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Wasabi 101

If you’ve ever ordered sushi at a Japanese restaurant, then it was probably served along with condiments like pickled ginger, soy sauce, and wasabi. Watch this video to learn about what wasabi is and how it is used.

Wasabi is a root vegetable that grows in sandy, mountainous areas where there is cold, shallow, running water. Because of the unique environmental conditions that the plant requires, wasabi can be quite difficult to grow. For this reason, genuine wasabi is often very expensive.

At House of Genji Japanese steakhouse, we offer delicious Japanese dining and feature a cocktail lounge. If you would like more information about our Japanese restaurant serving San Jose, then please give us a call today at (408) 453-8120.

How Valentine's Day Is Celebrated in Japan

Here in the U.S., many people associate Valentine’s Day with men presenting gifts to the women that they are in a relationship with or interested in. In Japan, this holiday is celebrated quite differently. If you love dining at Japanese restaurants and discovering new things about this country’s culture, then continue reading to learn about the celebration of Valentine’s Day in Japan.

Valentine’s Day

Just like in the United States, Valentine’s Day is a big business holiday for Japanese retailers. However, Japan has a deep-rooted tradition of women offering chocolates to men on Valentine’s Day, rather than the other way around. There are several theories as to how this came about, with many having to do with the fact that confectionaries marketed their chocolates to women as a way to show their affection to men that interested them. In this country, there are 2 types of chocolates that women give out on Valentine’s Day. The first, called giri-choco (obligatory chocolate) is offered to colleagues and friends. Giving someone honmei-choco (true feeling chocolate), on the other hand, is considered a genuine display of affection.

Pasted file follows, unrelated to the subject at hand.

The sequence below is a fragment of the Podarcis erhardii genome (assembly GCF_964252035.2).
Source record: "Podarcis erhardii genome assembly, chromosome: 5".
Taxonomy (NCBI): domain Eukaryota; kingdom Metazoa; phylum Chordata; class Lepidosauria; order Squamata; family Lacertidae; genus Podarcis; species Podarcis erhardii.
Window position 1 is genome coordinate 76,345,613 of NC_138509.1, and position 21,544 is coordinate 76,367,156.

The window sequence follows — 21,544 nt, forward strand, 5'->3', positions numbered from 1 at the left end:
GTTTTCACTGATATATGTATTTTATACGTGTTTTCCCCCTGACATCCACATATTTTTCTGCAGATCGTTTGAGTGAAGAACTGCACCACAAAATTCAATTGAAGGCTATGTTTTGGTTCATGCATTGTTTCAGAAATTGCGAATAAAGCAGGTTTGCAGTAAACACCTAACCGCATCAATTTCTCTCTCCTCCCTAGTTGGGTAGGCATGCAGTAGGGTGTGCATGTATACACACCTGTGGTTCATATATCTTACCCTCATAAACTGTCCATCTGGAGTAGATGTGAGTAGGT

White Day

In Japan, the gift giving doesn’t end with Valentine’s Day. Exactly 1 month later, this country celebrates a counterpart to the romantic holiday on March 14 th, called White Day. This holiday gives men the chance to return the affection that they were shown on Valentine’s Day by giving a gift to the women from whom they received chocolate. Often, the gifts given are white chocolates that are meant to match the name of the holiday. Along with chocolates, flowers and other gifts are often given. Many department stores make a point to advertise White Day with gift displays to ensure that men don’t forget to purchase gifts for women.

House of Genji is a Japanese steakhouse that features a cocktail lounge and offers teppanyaki in San Jose. If you would like to know more about us or make a Japanese dining reservation, then please call (408) 453-8120.

Exploring Different Types of Sake

When ordering a drink from the cocktail lounge at your local Japanese restaurant, you may find yourself wondering about the differences between the sake options. If so, you should know that you are not alone and that there are many types of sake available. Read on to learn about a few of the most popular varieties.

Ginjo-Shu